Wednesday, December 10, 2008
Harriet Tubman and the Freedom Galleries
As part of her senior project in liberal studies, Brittany Ackerman surveyed SIUE students and a group of eighth graders about what they knew about Harriet Tubman. Aspects of her research project appears throughout the freedom galleries. –H. Rambsy
Some of the answers that I got from the surveys really surprised me. The eighth graders knew more than I thought they would, and I was very impressed. To the question “How many slaves did Harriet Tubman free?” one of the students responded “50 slaves.” From the biographies of Tubman that I read, that is pretty close to how many slaves Tubman actually freed.
Many of the eighth graders mentioned wanting to learn more about Tubman’s history, her family, and what her life was like after slavery. The SIUE students offered similar answers but in more elaborate language. For example, some mentioned that they wanted to know more about “The environment in which Tubman was freeing slaves” and her contributions to America.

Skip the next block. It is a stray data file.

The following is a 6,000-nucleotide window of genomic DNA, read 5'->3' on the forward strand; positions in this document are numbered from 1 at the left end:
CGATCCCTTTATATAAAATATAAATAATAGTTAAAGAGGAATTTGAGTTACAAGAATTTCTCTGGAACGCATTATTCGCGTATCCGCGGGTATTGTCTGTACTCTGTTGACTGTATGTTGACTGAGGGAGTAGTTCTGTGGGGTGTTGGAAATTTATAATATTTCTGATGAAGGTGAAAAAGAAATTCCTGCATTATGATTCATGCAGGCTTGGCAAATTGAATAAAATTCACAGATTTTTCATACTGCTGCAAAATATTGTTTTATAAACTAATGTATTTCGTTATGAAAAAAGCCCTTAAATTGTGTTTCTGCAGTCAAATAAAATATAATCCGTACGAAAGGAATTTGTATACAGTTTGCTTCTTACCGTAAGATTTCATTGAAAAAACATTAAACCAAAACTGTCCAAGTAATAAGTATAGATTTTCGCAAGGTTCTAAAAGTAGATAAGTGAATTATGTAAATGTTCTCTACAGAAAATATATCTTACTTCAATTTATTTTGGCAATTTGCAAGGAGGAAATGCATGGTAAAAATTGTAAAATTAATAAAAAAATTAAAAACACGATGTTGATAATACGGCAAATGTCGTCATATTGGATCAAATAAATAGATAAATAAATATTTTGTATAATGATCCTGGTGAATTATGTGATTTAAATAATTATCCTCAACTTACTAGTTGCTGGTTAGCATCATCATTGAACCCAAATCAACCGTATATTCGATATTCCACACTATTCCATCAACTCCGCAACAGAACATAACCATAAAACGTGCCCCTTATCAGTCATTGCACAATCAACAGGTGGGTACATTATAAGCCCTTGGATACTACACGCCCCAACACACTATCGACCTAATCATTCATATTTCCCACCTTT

I surveyed a group of African American students about Tubman; their responses gave me another perspective. One of the respondents noted how Tubman “sacrificed herself to help others reach freedom;” someone else wrote that Tubman “stood up for what she believed in and led the people on the Underground Railroad;” and another respondent mentioned Tubman was “a black woman that took initiative.” Overall, the respondents were most interested in learning more about Tubman’s life after slavery. -- Brittany Ackerman
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